What Is A Fire Extinguisher Gun? | Gun Guy Thoughts

Photo Credit: Reddit user u/Nessabean

Every now and then you come across a term in this industry that you don’t understand or have never heard before. This happened to me recently while having dinner with my friend Tom V. who was in town for the USCCA show when he used the term “Fire Extinguisher Gun.”

I stopped Tom immediately and asked him what the hell he was talking about, what is this fire extinguisher gun you speak of and have you had too many frozen margaritas? Once he quit laughing at my bewilderment he explained that a fire extinguisher gun is exactly what it sounds like. A firearm that a person purchases and puts in a sock drawer but never touches it unless it is absolutely necessary.

This got me thinking, did I have any fire extinguisher guns or do I give all of my practical firearms the love they deserve?

After going through my collection I found three of these fire extinguisher guns that I either rarely shoot or flat out ignore when I have the chance to take them to the range. I felt a bit bad that I allowed myself to fall into the trap of relying on a gun that I don’t shoot ever to protect my family should I have a need to use it.

To be fair, two of my fire extinguisher guns are Glocks and the manual of arms is the same as the Glock 19 that I shoot just about every time I am at the range so not being familiar with the controls, trigger, grip angle, etc. isn’t really an issue. I really should take them to the range more often even though I feel confident that I could operate them if need be. The one that I really should spend more time shooting is the Remington 870 Express that I keep as a truck gun. The pump action is simple enough to operate, but I am not as competent of a shotgun shooter as I would like.

I do see a very real problem with those gun owners that purchased a firearm for protection but leave their guns in a lockbox or sock drawer, never giving them the attention that they deserve. Should they ever need to rely on that firearm they will almost certainly not be able to run the gun proficiently. Shooting is a very perishable skill that can degrade reasonably quickly should you not practice.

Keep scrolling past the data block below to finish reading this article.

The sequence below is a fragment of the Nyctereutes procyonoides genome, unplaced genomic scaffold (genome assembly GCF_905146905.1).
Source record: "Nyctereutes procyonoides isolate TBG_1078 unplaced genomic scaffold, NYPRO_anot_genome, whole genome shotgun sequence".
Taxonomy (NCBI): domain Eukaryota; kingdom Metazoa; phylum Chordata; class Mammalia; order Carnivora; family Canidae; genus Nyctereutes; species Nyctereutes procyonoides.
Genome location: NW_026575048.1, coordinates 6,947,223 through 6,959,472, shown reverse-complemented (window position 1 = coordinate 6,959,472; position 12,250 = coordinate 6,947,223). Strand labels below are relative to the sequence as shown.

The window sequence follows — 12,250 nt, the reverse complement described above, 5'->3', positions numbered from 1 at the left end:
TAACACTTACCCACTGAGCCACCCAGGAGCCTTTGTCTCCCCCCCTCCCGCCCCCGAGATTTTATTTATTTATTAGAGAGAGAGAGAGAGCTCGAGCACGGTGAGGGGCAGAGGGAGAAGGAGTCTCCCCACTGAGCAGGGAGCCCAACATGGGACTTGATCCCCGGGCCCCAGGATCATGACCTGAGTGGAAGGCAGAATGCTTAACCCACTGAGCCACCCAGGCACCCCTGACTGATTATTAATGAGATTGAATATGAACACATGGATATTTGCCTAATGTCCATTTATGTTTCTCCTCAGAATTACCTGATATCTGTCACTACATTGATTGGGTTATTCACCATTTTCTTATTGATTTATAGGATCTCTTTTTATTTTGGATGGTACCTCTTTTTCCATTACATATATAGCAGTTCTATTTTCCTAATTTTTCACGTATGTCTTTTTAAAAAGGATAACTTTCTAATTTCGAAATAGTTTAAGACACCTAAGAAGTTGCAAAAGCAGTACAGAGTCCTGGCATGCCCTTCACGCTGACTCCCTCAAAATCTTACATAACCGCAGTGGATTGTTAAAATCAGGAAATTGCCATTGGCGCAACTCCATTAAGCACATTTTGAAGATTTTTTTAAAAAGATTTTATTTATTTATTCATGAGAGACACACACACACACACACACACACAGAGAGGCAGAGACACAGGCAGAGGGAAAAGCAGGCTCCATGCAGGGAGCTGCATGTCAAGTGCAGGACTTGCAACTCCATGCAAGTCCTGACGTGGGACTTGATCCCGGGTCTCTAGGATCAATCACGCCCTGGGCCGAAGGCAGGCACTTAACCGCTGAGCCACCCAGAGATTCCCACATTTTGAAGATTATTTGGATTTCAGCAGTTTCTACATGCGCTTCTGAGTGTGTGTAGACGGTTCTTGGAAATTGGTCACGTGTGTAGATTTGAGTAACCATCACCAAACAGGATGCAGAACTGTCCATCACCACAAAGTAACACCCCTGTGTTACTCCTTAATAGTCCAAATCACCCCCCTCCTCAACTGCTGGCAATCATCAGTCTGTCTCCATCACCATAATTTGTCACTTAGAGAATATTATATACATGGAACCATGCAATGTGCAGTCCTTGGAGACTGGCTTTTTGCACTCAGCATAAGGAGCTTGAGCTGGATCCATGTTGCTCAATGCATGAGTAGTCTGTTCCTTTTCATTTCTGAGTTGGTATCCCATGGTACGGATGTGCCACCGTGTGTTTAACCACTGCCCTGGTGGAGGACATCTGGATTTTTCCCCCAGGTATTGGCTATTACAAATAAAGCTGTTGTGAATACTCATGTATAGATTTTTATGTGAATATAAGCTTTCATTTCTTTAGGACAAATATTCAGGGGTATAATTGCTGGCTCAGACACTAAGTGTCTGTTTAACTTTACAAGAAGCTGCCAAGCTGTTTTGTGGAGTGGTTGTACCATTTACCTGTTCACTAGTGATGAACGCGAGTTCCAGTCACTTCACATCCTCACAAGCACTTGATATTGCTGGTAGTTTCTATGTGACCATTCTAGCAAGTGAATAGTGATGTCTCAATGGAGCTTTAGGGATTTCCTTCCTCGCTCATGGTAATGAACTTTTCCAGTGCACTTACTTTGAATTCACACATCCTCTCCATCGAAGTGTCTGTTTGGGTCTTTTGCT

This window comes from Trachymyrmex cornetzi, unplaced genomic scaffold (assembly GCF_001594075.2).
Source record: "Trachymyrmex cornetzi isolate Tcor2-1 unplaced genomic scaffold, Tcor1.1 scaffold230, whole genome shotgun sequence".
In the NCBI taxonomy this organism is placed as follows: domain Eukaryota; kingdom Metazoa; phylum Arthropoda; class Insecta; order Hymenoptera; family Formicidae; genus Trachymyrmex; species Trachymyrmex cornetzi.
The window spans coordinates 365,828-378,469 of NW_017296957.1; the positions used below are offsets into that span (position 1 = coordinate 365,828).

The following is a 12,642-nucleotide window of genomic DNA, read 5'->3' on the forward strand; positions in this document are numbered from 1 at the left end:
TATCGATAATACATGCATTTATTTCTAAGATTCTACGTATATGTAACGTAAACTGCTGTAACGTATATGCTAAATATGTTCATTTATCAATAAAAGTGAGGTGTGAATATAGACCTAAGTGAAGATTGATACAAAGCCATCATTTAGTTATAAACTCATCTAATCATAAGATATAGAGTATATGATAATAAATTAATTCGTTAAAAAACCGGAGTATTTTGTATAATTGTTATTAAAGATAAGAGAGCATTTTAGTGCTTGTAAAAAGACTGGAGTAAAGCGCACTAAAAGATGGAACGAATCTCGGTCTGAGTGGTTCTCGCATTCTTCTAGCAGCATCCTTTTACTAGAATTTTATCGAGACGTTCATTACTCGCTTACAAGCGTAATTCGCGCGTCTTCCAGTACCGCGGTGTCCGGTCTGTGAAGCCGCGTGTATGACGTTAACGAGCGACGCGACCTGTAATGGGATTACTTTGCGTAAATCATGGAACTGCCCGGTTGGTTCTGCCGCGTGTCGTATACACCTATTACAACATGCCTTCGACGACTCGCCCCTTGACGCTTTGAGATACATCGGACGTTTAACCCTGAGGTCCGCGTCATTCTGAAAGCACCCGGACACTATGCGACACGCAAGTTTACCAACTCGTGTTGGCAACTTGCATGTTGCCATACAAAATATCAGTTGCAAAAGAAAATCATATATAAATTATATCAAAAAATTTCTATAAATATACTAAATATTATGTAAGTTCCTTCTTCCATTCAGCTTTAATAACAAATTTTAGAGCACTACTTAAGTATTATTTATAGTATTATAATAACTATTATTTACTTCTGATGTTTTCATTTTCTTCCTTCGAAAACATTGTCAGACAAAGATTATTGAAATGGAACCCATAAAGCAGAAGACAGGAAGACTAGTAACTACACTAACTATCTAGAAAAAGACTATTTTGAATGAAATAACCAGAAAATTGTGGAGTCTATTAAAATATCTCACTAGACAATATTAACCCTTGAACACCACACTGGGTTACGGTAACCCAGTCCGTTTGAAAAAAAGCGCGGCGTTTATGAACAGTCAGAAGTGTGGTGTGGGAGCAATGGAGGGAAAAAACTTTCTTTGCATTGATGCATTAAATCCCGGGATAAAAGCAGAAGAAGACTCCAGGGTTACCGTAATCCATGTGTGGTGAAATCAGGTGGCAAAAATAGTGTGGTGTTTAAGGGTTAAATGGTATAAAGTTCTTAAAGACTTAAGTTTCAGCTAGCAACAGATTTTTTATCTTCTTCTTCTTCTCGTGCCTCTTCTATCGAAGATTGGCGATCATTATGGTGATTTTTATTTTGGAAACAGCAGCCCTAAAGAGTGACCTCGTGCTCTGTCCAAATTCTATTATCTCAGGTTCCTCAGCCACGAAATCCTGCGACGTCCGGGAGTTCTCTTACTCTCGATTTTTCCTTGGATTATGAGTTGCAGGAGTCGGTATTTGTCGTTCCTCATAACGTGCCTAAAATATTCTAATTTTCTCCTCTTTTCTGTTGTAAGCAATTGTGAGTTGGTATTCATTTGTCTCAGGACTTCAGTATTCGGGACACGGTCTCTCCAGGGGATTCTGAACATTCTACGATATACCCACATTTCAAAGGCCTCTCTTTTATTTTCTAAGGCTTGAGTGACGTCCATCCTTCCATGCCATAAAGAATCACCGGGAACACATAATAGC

So how often should you practice with your firearm? At least three different trainers have told other students that targeting a range trip every two to four weeks is ideal and I tend to agree with that answer.

What do you think about the term fire extinguisher gun? Are you guilty of owning one or two? If you aren’t one of those gun owners that has at least one fire extinguisher gun how often do you practice with your defensive firearm?

Photo credit: Reddit user u/Nessabean

Patrick R

Patrick is a Senior Writer for The Firearm Blog and TFBTV Host. He likes guns and has liked shooting guns for as long as he can remember. You can follow Patrick on Instagram @tfbpatrick, Facebook, or contact him by email at TFBpatrick@gmail.com.

The above post is my opinion and does not reflect the views of any company or organization.


  • Ark

    The “never touch it unless I need it” people are the gun owners who scare me. They’re the ones whose kids fish the gun out of a sock drawer and end up shooting someone. They do not have the skills or the knowledge to be responsible owners.

    • Gary Kirk

      The “it” is the biggest part of that statement.. I might have a couple that reside in inconspicuous locations around the homestead.. But definitely are not readily accessible to anyone that isn’t allowed, and my child has already had firearm safety practiced as a religion.. And I as well as all that have access to said firearms stay proficient to say the least..

    • Max Blancke

      You are assuming just one gun. I have a bunch of guns that I would only shoot in an emergency (mostly because of the cost). And other guns that I carry daily and shoot often. And none of those are in a place where a child could access them.

      • Ark

        Admittedly, a lot of things would have to go wrong for me to break out the Makarov collection.

  • Anonymoose

    Probably the full-auto-converted PTR PDW you hide under your floorboards for fear that the ATF will rape you if you take it outside.

  • Oregon213

    S&W Model 10. I carry a J-frame (442), so similar trigger and operation. Tossed that Model 10 in a locked ammo can with 250 rounds of .38, a holster, couple speed strips, and some desiccant. Rides around under the back seat of my truck, and I’m happy about that.

    Just a gun to have, just in case. I usually put some rounds through it when I’m out in the desert, otherwise its just there to be there.

    • gusto

      as a european who don’t keep guns for self-defense this is so frekkin alien to me